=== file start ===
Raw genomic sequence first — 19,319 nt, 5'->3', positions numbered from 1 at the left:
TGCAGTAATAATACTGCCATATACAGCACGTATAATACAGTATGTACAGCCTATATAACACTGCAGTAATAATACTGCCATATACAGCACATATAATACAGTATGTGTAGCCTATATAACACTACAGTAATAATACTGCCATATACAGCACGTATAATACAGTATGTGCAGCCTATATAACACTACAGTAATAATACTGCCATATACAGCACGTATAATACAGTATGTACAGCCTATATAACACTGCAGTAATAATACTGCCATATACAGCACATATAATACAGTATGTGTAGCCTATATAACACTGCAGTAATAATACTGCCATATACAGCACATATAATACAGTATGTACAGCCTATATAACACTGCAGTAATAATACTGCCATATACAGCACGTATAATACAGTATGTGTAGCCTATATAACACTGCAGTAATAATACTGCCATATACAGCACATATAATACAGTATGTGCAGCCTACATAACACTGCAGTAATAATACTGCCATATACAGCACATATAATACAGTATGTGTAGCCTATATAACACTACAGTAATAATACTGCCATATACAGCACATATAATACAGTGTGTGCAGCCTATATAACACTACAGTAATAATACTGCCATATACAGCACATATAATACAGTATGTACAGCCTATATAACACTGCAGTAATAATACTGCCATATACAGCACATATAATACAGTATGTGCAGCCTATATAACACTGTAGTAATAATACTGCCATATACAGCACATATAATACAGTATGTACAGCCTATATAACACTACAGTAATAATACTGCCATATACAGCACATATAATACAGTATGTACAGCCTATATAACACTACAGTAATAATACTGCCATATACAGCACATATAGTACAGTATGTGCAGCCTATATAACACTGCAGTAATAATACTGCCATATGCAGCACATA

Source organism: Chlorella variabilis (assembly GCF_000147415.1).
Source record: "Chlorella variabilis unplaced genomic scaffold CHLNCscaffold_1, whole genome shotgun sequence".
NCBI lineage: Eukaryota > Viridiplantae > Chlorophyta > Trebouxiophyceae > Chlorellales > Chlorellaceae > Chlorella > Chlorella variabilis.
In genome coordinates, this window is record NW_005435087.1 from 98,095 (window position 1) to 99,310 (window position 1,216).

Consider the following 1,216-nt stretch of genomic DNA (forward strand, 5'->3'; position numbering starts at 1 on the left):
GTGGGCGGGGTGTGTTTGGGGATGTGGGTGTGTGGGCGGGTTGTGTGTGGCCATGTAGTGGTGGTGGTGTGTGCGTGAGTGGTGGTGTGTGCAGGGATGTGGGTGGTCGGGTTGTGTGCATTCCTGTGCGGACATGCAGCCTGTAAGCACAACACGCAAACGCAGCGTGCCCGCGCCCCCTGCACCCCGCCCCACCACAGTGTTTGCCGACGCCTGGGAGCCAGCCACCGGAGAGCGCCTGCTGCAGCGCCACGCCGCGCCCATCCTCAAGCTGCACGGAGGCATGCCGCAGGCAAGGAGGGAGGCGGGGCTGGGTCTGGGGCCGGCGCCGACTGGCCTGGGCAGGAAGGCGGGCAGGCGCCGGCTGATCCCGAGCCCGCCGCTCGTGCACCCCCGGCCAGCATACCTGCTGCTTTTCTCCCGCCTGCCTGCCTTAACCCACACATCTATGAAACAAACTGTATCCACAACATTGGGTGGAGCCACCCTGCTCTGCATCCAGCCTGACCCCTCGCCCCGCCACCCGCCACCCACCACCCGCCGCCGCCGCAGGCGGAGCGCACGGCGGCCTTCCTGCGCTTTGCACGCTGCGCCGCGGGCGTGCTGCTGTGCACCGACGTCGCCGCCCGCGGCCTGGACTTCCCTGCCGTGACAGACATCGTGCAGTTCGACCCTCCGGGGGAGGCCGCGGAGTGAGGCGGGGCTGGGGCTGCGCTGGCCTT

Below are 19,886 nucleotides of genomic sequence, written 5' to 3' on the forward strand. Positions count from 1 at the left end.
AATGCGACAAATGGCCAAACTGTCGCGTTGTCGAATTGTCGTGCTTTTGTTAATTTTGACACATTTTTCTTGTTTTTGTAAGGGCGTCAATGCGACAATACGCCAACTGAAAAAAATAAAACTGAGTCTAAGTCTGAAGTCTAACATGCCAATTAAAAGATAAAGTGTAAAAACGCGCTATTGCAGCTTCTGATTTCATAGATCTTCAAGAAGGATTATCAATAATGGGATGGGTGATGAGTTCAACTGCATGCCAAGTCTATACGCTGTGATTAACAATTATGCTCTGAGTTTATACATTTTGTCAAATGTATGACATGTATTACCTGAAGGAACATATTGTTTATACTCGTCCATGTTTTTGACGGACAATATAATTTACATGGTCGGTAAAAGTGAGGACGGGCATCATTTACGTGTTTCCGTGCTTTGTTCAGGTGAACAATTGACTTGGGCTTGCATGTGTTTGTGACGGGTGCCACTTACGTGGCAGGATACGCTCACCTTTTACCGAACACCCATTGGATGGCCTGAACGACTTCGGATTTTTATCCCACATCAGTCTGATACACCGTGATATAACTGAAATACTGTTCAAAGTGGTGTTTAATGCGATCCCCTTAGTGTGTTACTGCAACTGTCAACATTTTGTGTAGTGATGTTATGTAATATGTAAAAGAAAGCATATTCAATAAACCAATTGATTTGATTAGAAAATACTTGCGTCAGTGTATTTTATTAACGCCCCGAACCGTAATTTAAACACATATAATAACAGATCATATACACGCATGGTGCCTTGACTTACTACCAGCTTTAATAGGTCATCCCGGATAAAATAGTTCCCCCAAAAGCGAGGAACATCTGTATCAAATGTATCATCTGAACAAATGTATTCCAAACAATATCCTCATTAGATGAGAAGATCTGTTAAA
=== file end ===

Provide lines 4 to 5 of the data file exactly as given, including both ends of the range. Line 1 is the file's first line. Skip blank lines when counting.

Source record: "Chlorella variabilis unplaced genomic scaffold CHLNCscaffold_1, whole genome shotgun sequence".
NCBI lineage: Eukaryota > Viridiplantae > Chlorophyta > Trebouxiophyceae > Chlorellales > Chlorellaceae > Chlorella > Chlorella variabilis.